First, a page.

This post was written for the UCL Big Question Debate on the UK General Election 2015.
The financial crises and recession that began in 2008 were initially viewed as an opportunity for rebalancing the UK economy away from financial services towards a broader base, and addressing Britain’s long term north-south divide. In reality however the post-recession period has seen a strengthening of regional divisions with high rates of growth in London and much of the South East, compared to mixed or negative performance in the rest of Britain (see the map below). While the South East now needs to tackle the knock-on effects of growth in terms of the severe housing shortage, many regions in the UK have been struggling to achieve growth at all.
City devolution policies are aimed at boosting growth in northern cities and narrowing regional disparities. The 2015 general election is unique for the prominence of these policies, with devolution manifesto commitments from all the major parties. The Conservatives would continue their programme of devolving some powers and budgets to specific northern cities, while Labour and the Lib Dems would legislate for more comprehensive city devolution. Are these policies likely to work? There is currently much debate and uncertainty over this question. I argue here that urban research can help us understand current trends in cities and the directions urban futures are likely to take.
Firstly we need to understand the continuing structural changes in the economy. Economic growth is being led by professional and business service jobs, so-called ‘knowledge economy’ sectors (see graph below). Despite zero growth in financial services jobs over the last 15 years, professional and business services continue to grow substantially led by sectors such as ICT, management consultancy, creative industries, legal and real estate. Other service sectors are more mixed, with a decline in administrative jobs, and some growth in retail and public services. Meanwhile manufacturing continues to be in decline, though has levelled off in the last five years.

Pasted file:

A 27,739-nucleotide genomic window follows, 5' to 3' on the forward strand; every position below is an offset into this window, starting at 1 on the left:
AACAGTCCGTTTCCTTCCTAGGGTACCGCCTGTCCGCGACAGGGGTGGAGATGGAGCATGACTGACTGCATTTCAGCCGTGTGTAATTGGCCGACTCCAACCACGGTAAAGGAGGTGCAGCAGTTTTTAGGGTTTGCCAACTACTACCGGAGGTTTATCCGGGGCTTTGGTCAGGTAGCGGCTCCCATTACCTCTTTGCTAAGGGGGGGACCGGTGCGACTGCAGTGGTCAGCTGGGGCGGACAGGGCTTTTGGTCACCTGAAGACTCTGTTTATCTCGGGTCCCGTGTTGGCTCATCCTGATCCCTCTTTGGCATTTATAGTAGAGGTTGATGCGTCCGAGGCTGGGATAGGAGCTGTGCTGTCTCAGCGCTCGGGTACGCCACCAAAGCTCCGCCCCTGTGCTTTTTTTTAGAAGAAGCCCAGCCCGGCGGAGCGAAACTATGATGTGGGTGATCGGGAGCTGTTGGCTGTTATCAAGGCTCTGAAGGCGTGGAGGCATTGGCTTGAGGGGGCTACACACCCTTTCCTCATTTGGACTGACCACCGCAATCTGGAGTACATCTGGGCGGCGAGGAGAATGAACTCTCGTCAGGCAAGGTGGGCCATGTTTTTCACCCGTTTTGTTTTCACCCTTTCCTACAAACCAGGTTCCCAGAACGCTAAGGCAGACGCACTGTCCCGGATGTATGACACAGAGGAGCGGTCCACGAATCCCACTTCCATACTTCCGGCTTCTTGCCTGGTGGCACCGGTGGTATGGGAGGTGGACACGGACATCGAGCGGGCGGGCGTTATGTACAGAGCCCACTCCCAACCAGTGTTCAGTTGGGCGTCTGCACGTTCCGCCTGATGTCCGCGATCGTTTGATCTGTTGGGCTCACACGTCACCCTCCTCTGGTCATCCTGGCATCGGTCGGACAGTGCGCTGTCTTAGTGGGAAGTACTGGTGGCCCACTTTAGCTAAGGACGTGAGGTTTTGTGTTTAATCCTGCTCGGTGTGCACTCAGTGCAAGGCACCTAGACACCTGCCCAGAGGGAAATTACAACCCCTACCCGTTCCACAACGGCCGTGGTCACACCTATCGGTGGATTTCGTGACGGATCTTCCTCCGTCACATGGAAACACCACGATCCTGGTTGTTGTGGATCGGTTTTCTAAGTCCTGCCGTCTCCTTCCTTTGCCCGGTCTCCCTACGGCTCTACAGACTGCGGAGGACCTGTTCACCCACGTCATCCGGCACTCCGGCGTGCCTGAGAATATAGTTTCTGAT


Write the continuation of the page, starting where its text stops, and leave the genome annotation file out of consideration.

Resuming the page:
The economic picture illustrated above is one that significantly favours cities and city-regions. Knowledge economy firms benefit from clustering together, sharing labour markets, knowledge spill-overs and other externalities. These agglomeration economies are strongest in cities, and strongest of all in large cities, where the density of transport and communications infrastructure facilitates connections and reduces costs. An expanding academic literature describes how larger cities are on average more innovative, competitive, diverse and sustainable, backed up with empirical evidence mostly from the USA. This line of reasoning chimes with the strong economic performance of London in the UK, and explains how the capital has been able to bounce back from the recession through its diverse economic base.
Yet in research at the Centre for Advanced Spatial Analysis (CASA) we have found that the relationship between city size and economic performance does not hold for Great Britain (see paper). Several small cities are the fastest growing in the country and have become highly specialised in knowledge economy industries, principally cities/towns in the South East with universities such as Milton Keynes, Cambridge and Brighton. Meanwhile the major post-industrial cities, such as Birmingham, Manchester, Liverpool, Leeds and Newcastle are underperforming given their relatively large size.
Are these northern cities capable of faster growth and developing stronger knowledge economy clusters? Recent regeneration in cities such as Manchester would suggest yes, and indeed some green shoots can be seen in the North West and West Midlands in the map above (these two regions are the fastest growing from 2010-2014 after London). Such regeneration does however require significant investment, planning and political collaboration. Thus this is where devolution policies come in. The intention is to give cities more powers for strategic planning, housing, transport and local budgets. More comprehensive devolution proposals allow cities to retain money raised by local taxation. At present the city with by far the most devolved powers is London, with the creation of the mayor and Greater London Authority having positive impacts on development over the last 15 years and helping attract infrastructure spending towards the capital (indeed to an unfair extent- there is a huge UK public investment bias towards London). Would devolution allow other large cities to repeat London’s success, or would fiscal devolution favour existing affluent cities and exacerbate divisions?
Many of these issues around the future of UK cities are being discussed by the Foresight Future of Cities project which UCL is significantly involved in. You can read current Foresight working papers exploring this and many other current urban debates here. We also have a new CASA paper investigating the fracturing political geography of Great Britain.